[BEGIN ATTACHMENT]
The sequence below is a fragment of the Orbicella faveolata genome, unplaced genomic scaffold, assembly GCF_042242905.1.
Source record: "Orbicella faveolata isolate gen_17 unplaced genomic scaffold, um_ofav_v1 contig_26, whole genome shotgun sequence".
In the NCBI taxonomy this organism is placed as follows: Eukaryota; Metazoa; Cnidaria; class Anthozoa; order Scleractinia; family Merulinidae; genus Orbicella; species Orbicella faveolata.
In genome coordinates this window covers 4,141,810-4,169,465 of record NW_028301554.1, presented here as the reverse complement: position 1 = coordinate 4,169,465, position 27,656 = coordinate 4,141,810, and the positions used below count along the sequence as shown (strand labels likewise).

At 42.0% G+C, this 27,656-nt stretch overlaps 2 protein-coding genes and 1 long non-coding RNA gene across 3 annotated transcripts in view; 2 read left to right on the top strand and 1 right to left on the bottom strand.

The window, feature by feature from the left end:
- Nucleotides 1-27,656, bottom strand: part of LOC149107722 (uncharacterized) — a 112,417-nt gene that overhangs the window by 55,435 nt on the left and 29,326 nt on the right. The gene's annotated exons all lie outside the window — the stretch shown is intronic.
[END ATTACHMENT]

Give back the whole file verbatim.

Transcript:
The sequence below is a fragment of the Orbicella faveolata genome, unplaced genomic scaffold, assembly GCF_042242905.1.
Source record: "Orbicella faveolata isolate gen_17 unplaced genomic scaffold, um_ofav_v1 contig_26, whole genome shotgun sequence".
In the NCBI taxonomy this organism is placed as follows: Eukaryota; Metazoa; Cnidaria; class Anthozoa; order Scleractinia; family Merulinidae; genus Orbicella; species Orbicella faveolata.
In genome coordinates this window covers 4,141,810-4,169,465 of record NW_028301554.1, presented here as the reverse complement: position 1 = coordinate 4,169,465, position 27,656 = coordinate 4,141,810, and the positions used below count along the sequence as shown (strand labels likewise).

At 42.0% G+C, this 27,656-nt stretch overlaps 2 protein-coding genes and 1 long non-coding RNA gene across 3 annotated transcripts in view; 2 read left to right on the top strand and 1 right to left on the bottom strand.

The window, feature by feature from the left end:
- Nucleotides 1-27,656, bottom strand: part of LOC149107722 (uncharacterized) — a 112,417-nt gene that overhangs the window by 55,435 nt on the left and 29,326 nt on the right. The gene's annotated exons all lie outside the window — the stretch shown is intronic.